March 26 2008
For the Bedford North Lawrence High School senior, it is part of the decision process on where she wants to attend college to become a math teacher.
Ã¢â‚¬Å“I wanted to learn more about the department of education,Ã¢â‚¬Â she said about visiting ISU as part of the Teachers of Tomorrow program on Tuesday (March 25).
The program is a way for high school students, who are interested in becoming teachers, to learn more about what it would take to put them in a classroom, and how ISUÃ¢â‚¬â„¢s College of Education is prepared to help get them there.
Ã¢â‚¬Å“This event provides prospective new students with first-hand insight into the curriculum, the courses, the faculty and the field of education,Ã¢â‚¬Â said Rich Toomey, ISU director of admissions. Ã¢â‚¬Å“As prospective teachers, this program will provide both an opportunity to experience the profession that is teaching as well as engage with university faculty in a direct and personal way.Ã¢â‚¬Â
Almost 90 high school students and parents attended the day, which included a discussion session on what the future teachers would need to do and classes they would need to take as well as an attendance at an education class.
Then the students and their parents toured the campus, which included a stop at the Center for Instruction, Research and Technology to see firsthand the technology available to support their studies at ISU, and a stop at the library, where librarians showed databases and books available for education majors.
Ã¢â‚¬Å“I think itÃ¢â‚¬â„¢s really good that high school students could come in and see what an academic library is like and what we have to offer,Ã¢â‚¬Â said Alberta Comer, acting dean of library sciences. Ã¢â‚¬Å“It breaks the ice with students and lets them know the library is accessible and that weÃ¢â‚¬â„¢ll help them.Ã¢â‚¬Â
Gary Griggs, a senior at Paris High School in Illinois, has been accepted to ISU and plans to attend the university to become a physical education teacher. He decided to attend Teachers of Tomorrow when a friend asked him to come with her.
Ã¢â‚¬Å“I thought I would come to see what it was like being here,Ã¢â‚¬Â he said.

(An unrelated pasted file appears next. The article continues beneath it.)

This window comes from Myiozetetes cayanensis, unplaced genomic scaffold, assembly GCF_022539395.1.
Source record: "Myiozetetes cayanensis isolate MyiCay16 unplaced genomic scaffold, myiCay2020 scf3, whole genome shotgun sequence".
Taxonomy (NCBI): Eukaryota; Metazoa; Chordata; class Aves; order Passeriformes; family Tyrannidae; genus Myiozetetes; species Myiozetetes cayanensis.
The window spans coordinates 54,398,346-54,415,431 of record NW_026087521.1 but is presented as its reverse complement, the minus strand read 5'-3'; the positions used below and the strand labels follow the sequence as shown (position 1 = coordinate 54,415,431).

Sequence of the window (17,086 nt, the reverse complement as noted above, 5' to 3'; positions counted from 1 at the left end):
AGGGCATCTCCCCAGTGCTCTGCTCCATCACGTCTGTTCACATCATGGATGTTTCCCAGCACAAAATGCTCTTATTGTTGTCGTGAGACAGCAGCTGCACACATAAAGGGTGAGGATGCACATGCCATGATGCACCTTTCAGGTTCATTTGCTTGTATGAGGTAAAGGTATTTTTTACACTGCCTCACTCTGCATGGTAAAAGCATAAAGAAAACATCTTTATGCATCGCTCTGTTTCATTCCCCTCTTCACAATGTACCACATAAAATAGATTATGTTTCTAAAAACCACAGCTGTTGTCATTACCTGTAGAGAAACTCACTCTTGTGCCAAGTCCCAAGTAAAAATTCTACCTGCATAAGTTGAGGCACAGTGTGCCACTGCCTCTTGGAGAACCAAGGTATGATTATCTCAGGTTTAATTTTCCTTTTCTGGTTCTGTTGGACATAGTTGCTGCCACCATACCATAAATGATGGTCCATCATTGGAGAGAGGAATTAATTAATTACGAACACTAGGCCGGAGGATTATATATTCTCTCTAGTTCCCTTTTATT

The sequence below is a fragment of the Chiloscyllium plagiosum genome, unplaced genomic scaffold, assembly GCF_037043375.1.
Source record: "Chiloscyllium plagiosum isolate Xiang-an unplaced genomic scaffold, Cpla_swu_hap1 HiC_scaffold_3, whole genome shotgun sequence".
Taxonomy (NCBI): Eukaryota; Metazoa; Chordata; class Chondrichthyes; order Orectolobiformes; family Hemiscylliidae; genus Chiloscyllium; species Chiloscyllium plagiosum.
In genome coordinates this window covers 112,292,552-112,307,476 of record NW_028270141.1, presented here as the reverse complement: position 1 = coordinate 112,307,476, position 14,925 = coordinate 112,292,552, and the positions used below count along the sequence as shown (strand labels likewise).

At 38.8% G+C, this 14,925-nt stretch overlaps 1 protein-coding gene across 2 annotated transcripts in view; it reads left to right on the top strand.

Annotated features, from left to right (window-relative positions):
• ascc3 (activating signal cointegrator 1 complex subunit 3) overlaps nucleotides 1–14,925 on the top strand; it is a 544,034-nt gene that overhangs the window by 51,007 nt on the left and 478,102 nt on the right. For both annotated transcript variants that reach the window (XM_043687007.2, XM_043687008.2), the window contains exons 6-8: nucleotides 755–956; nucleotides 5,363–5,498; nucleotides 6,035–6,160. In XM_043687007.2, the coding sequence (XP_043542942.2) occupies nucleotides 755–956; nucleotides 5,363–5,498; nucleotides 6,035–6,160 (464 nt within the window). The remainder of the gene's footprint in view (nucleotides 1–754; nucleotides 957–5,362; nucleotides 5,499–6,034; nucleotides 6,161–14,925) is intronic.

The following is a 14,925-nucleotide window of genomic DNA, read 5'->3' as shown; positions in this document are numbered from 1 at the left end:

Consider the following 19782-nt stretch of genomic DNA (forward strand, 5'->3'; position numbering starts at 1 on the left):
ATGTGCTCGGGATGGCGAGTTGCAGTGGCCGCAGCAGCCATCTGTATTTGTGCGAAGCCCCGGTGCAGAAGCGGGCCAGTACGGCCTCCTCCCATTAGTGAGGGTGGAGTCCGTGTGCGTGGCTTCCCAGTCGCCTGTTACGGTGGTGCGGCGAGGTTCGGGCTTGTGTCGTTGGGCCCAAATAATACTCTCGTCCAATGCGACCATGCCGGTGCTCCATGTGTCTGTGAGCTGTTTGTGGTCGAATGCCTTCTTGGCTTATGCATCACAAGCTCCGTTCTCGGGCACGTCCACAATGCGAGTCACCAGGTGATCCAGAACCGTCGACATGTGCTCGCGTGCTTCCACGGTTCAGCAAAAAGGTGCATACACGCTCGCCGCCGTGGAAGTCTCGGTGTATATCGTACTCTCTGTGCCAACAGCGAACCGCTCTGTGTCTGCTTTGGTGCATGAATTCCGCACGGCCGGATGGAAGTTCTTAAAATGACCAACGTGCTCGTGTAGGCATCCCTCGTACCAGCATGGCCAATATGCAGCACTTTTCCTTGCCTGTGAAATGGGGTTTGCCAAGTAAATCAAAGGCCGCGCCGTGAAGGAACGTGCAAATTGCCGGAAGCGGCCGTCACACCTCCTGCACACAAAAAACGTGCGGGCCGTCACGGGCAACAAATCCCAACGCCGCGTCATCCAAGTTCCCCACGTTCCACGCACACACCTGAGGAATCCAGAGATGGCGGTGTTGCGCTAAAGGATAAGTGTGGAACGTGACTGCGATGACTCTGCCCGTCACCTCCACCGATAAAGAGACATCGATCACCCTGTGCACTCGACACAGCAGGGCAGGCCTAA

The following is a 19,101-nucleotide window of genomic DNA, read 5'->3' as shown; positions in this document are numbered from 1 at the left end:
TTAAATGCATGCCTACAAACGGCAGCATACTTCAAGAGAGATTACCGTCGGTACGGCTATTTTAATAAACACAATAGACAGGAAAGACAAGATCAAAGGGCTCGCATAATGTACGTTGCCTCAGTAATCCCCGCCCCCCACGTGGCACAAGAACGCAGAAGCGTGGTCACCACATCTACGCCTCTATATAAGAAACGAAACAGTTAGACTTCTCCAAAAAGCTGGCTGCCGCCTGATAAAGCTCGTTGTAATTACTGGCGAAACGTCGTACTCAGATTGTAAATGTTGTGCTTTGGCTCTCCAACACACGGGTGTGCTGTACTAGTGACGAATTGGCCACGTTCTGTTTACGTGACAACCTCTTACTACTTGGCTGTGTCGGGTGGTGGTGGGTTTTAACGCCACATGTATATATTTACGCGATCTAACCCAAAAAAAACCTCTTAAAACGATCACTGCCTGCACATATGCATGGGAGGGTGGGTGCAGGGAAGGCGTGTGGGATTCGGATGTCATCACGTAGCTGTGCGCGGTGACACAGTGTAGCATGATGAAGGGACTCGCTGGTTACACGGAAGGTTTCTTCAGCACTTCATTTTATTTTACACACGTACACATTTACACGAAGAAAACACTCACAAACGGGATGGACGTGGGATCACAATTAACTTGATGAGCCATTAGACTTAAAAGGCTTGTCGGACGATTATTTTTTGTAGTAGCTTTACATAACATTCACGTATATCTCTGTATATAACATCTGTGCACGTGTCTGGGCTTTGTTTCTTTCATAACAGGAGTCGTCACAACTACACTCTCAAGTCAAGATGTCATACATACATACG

That is the point of the day, according to Rebecca Libler, ISU College of Education associate dean.
Ã¢â‚¬Å“This is a critical time when high school students are trying to make up their minds about where they want to go,Ã¢â‚¬Â she said. Ã¢â‚¬Å“The only difference could be where they think they would be a good fit. We hope they try us on for size and weÃ¢â‚¬â„¢ll be a good fit.Ã¢â‚¬Â
Laura Fry, a senior at Western Boon High School in Thorntown, has already decided that ISU is a good fit for her. She plans to enroll in the fall and become an education major.
Ã¢â‚¬Å“ItÃ¢â‚¬â„¢s very interesting,Ã¢â‚¬Â she said. Ã¢â‚¬Å“I got a lot of great information today.Ã¢â‚¬Â
For Pickett, the experience also was beneficial.
Ã¢â‚¬Å“I really want to come here,Ã¢â‚¬Â she said. Ã¢â‚¬Å“I really like what ISU offers.Ã¢â‚¬Â
Contact: Rebecca Libler, Indiana State University, College of Education associate dean, at 812-237-2899 or firstname.lastname@example.org
Writer: Jennifer Sicking, Indiana State University, assistant director of media relations, at 812-237-7972 or email@example.com
Cutline: High school seniors and their parents participate in Indiana State UniversityÃ¢â‚¬â„¢s Teachers of Tomorrow program on March 25. ISU photo/ Marjorie Loomis
Cutline: High school seniors and a parent listen during a demonstration at Indiana State UniversityÃ¢â‚¬â„¢s Cunningham Memorial Library. ISU photo/Marjorie Loomis
Teachers of Tomorrow program is a way for high school students, who are interested in becoming teachers, to learn more about what it would take to put them in a classroom, and how ISUÃ¢â‚¬â„¢s College of Education is prepared to help get them there.